UWI eye top-four spot

first_imgRed Stripe Premier League new boys the University of the West Indies (UWI) FC are having a wonderful first season and have a top-four spot in sight. UWI won the Kingston and St Andrew Football Association (KSAFA) Super League last season before gaining a spot to the nation’s top league by advancing from the Jamaica Football Federation’s play-offs. After 25 games, UWI have surprised many by moving away from the relegation zone and are currently in fifth position in the 12-team league with 34 points, behind Montego Bay United (51), Arnett Gardens (49), Portmore United (46), and Humble Lion (36). At the completion of the preliminary stage, the top four will battle for the title. “We are still mathematically just a point from safety, we will take it from there and continue to accumulate points and see where it takes us,” Marcel Gayle, coach of UWI told The Gleaner. “We have conceded 34 goals, but the team has been scoring goals,” Gayle pointed out. “We are going to pursue a spot in the semi-final,” he said. Looking ahead to the next fixture against Boys’ Town at UWI Bowl next Sunday, Gayle said honours were even in the first two games. “Well, the teams have shared a win apiece, so it will be crucial to come away with maximum points against Boys’ Town,” he shared. “These guys are putting in the hard work and playing for each other, and that is key,” Gayle reasoned. “We are not totally satisfied but grateful for what has happened,” he said.last_img read more

Continue Reading

Vishal can provide stability, says Browne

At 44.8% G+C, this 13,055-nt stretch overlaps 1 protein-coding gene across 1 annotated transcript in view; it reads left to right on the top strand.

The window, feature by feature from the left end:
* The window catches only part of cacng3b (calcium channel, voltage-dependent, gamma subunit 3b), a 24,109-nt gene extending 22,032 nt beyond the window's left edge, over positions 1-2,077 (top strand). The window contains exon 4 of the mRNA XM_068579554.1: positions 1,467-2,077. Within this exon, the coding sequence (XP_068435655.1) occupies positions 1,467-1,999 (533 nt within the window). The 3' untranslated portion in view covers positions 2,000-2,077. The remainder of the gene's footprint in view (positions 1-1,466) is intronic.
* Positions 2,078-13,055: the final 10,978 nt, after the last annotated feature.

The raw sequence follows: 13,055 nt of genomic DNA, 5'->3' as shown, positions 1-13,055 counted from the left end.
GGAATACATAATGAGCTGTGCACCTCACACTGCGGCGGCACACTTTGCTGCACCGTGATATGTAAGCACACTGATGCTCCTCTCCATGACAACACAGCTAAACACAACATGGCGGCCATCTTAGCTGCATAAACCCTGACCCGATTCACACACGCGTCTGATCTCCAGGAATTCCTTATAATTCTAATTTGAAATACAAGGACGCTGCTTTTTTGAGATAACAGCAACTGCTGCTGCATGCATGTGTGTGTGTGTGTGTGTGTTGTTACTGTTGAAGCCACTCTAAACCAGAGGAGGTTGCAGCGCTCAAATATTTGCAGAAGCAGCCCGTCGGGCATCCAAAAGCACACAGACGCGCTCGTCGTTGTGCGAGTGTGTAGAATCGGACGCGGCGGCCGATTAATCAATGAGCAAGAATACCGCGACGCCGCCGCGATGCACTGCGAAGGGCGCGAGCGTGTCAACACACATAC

first_imgST JOHN’S, Antigua (CMC): Chief selector Courtney Browne believes Vishal Singh can provide added stability in the West Indies middle order during the upcoming Test series against Pakistan. The 28-year-old left-hander was one of two uncapped players named in the 13-man squad to face Pakistan in the opening Test bowling off at Sabina Park in Jamaica on Friday. Vishal endured an underwhelming first-class season, but carved out an unbeaten 135 in the three-day tour match against the Pakistanis at the Trelawny Multi-Purpose Stadium last weekend to force his way into contention. “Vishal has been one of the more consistent batsmen in the regional four-day tournament over the last few seasons and had a very good A-Team series against Sri Lanka last year,” Browne pointed out. “His hundred over the weekend for the WICB President’s XI against the Pakistanis helped to fortify in our minds that he has a place in our squad. He gives us the option of a solid middle-order batsman around whom our more free-scoring players can bat.” Vishal managed over 700 runs last season and followed up with a superb 161 for West Indies A against Sri Lanka A in Pallekele last October. However, his returns this season have been poor, with just 317 runs at an average of 26. Ever since selectors axed the long-serving Shiv Chanderpaul two years ago, they have been without a steady hand in the middle order, and with Marlon Samuels dropped and Darren Bravo’s continued exile from the squad, Vishal is being viewed as a solution to the middle order. His Guyana Jaguars teammate Shimron Hetmyer has also found space in the squad following a season that yielded 496 runs, and Browne said the Youth World Cup captain was one for the future. “Shimron has shown a lot of maturity during this season of regional games and also within our A team,” Browne explained. “It is really satisfying to see someone that only a year ago was leading our Under-19 squad to the ICC Youth World Cup title progress so quickly to be considered for a place in the squad. “We want to wish the young man well and hope that he, like all the others, can grasp the opportunity when it presents itself.” Middle order stabilitylast_img read more